Travels with Myself and Another

Martha Gellhorn


Travels with Myself and Another

Martha Gellhorn


Out of a lifetime of travelling, Gellhorn has selected her ‘best horror journeys’. She bumps through rain-sodden, war-torn China to meet Chiang Kai-Shek, floats listlessly in search of U-boats in the wartime Caribbean and visits a dissident writer in the Soviet Union against her better judgement.

Written with the eye of a novelist and an ironic black humour, what makes these tales irresistible are Gellhorn’s explosive and often surprising reactions. Indignant, but never righteous and not always right, through the crucible of hell on earth emerges a woman who makes you laugh with her at life, while thanking God that you are not with her. 

‘One of the funniest travel books of our time.’   Dervla Murphy
‘She is incapable of writing a dull sentence.’  The Times
‘I just laughed until the tears ran down my face.’  Hannah Gordon, Radio 4
Add to Basket

Travels with Myself and Another: Five Journeys from Hell
ISBN: 978-0907871-77-4
Format: 296pp demi pb

Author Biography

Martha Gellhorn (1908-98) published five novels, fourteen novellas and two collections of short stories. She wanted to be remembered primarily as a novelist, yet to most people she is remembered as an outstanding war correspondent and for something which infuriated her, her brief marriage to Ernest Hemingway during the Second World War.

As a war correspondent she covered almost every major conflict from the Spanish Civil War to the American invasion of Panama in 1989. For a woman it was completely ground-breaking work, and she took it on with an absolute commitment to the truth. "All politicians are bores and liars and fakes. I talk to people", she said, explaining her paramount interest in war's civilian victims, the unseen casualties. She was one of the great war correspondents, one of the great witnesses, of the twentieth century.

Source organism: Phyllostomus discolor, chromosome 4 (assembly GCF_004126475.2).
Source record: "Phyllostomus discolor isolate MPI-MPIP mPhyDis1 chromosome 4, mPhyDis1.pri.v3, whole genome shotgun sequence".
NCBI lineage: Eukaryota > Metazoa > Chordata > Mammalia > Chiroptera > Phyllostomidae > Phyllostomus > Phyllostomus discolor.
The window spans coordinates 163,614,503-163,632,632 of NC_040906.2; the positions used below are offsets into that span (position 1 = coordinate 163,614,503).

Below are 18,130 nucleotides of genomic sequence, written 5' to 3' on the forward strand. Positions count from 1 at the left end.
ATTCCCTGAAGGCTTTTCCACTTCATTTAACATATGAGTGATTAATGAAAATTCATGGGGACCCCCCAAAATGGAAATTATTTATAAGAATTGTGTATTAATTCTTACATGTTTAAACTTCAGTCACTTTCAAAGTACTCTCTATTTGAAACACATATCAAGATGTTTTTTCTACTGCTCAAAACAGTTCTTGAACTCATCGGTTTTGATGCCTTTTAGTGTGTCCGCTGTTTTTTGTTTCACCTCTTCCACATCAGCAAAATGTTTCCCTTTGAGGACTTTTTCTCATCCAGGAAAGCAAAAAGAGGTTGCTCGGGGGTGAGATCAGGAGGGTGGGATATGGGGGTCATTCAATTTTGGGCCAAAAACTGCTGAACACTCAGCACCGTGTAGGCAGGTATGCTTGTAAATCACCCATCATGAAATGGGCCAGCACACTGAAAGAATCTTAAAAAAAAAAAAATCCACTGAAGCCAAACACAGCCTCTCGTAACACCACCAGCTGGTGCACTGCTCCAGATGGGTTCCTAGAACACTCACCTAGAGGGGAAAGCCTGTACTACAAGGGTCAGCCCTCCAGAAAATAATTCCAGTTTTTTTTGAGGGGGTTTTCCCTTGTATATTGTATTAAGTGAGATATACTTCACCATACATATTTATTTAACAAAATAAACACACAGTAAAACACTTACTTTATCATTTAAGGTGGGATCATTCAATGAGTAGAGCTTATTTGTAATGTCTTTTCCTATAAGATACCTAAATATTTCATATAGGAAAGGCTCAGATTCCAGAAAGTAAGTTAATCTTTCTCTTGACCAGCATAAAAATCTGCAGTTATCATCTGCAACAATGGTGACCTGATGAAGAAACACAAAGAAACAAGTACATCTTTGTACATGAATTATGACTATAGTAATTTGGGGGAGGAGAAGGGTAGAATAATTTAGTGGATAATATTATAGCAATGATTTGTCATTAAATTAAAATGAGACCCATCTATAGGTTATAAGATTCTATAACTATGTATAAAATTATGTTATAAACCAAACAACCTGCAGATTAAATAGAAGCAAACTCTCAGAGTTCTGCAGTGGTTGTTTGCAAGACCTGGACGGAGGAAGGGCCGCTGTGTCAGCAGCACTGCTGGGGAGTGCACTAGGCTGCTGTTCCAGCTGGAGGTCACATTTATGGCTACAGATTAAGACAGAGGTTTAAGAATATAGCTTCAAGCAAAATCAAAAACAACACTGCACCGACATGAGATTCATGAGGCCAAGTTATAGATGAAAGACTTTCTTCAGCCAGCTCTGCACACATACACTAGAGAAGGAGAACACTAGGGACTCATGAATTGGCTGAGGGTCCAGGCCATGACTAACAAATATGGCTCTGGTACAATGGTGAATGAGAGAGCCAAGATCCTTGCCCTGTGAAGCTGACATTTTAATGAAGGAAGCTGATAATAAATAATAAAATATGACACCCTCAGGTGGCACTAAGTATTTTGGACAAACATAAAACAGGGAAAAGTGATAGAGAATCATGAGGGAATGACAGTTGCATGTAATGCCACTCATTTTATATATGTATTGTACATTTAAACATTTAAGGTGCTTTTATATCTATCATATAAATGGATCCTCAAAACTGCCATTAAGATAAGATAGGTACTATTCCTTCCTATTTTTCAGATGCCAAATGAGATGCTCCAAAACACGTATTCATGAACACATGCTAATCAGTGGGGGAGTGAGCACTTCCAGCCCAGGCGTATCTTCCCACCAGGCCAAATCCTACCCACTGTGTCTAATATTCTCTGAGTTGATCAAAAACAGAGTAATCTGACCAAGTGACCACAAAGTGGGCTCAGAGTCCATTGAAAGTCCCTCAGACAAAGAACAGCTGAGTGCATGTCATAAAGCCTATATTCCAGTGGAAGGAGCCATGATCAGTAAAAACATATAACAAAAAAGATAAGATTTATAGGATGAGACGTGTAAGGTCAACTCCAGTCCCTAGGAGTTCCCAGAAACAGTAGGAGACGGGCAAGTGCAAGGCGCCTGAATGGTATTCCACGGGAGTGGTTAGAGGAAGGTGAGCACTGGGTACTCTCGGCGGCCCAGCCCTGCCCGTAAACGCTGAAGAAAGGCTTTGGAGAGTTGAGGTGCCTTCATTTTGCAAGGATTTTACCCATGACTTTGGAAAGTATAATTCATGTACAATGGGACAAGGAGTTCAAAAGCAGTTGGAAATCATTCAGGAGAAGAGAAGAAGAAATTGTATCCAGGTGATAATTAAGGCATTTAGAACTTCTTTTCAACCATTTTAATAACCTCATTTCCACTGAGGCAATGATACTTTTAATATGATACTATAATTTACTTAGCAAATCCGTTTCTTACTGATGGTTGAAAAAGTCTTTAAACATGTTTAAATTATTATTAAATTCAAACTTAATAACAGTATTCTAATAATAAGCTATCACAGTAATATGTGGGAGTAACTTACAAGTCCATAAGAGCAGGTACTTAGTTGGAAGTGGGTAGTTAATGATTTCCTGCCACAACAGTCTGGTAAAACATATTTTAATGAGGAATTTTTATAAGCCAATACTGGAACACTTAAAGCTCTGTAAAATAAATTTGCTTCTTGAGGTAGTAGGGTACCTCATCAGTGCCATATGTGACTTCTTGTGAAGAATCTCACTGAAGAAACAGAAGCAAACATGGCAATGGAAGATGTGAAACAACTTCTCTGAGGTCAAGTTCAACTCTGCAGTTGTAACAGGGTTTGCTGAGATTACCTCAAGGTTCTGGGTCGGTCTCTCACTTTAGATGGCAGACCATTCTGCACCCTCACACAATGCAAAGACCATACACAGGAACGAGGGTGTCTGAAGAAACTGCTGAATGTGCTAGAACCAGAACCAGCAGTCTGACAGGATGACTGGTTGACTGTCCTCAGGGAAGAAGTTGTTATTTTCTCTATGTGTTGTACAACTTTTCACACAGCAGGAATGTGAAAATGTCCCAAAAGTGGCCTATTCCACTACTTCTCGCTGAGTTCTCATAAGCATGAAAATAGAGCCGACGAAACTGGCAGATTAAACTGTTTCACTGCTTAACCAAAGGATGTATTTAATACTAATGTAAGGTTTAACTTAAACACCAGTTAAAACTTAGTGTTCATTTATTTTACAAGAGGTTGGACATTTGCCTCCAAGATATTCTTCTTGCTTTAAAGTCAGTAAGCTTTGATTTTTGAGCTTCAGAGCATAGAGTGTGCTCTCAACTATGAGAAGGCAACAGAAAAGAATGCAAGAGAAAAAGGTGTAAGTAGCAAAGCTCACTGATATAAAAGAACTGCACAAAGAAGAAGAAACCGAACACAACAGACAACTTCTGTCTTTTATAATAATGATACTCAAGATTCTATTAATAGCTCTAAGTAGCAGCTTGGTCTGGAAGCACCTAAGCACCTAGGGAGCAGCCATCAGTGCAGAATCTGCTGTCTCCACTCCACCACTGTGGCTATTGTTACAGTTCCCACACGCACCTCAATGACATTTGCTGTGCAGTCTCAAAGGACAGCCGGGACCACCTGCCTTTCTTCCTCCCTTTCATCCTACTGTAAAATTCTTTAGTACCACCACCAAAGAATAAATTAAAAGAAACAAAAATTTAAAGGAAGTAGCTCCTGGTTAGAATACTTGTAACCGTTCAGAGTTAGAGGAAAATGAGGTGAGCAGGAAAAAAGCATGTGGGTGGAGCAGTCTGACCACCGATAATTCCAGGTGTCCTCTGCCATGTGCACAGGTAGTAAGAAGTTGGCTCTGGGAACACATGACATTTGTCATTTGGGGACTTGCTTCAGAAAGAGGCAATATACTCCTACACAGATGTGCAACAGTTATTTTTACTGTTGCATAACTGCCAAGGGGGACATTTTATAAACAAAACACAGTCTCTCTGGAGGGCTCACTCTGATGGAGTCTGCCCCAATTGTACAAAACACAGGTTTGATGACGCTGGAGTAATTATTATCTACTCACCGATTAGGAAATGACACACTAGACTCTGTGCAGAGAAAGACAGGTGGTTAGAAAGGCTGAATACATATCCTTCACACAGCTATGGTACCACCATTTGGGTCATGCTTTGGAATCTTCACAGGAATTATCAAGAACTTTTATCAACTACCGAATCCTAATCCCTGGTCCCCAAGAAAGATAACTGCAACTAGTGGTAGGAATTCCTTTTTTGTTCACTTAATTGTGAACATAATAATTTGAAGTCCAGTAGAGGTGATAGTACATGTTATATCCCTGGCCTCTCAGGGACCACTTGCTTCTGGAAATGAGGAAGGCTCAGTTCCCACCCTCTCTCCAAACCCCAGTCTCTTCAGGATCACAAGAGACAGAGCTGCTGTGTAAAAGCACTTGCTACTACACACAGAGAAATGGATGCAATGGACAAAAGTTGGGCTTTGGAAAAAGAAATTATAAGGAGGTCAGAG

Her life as a war correspondent is well illustrated by two incidents. After Hemingway stole her accreditation, she stowed away on a hospital ship on 7 June 1944 and went ashore during the Normandy invasion to help collect wounded men; she was also refused a visa to return to Vietnam by the American military, so infuriated were they by her reports for the Guardian.

She was a woman of strong opinions and incredible energy. Though she turned down reporting on the Bosnian war in her 80s, saying she wasn't nimble enough, she flew to Brazil at the age of eighty-seven to research and write an article about the murder of street children. Touch-typing, although she could barely see, she was driven by a compassion for the powerless and a curiosity undimmed by age.

Extract from Chapter One

I WAS SEIZED by the idea of this book while sitting on a rotten little beach at the western tip of Crete, flanked by a waterlogged shoe and a rusted potty. Around me, the litter of our species. I had the depressed feeling that I spent my life doing this sort of thing and might well end my days here. This is the traveller’s deep dark night of the soul and can happen anywhere at any hour.

No one suggested or recommended this sewer. I found it unaided, studying a map on the cheap night flight to Heraklion. Very pleased with myself too because I’d become so practical; before leaping into the unknown I actually telephoned the Greek Tourist Office in London and received a map of Crete, a list of hotels and the usual travel bumf written in the usual purple prose. Reading matter for the plane.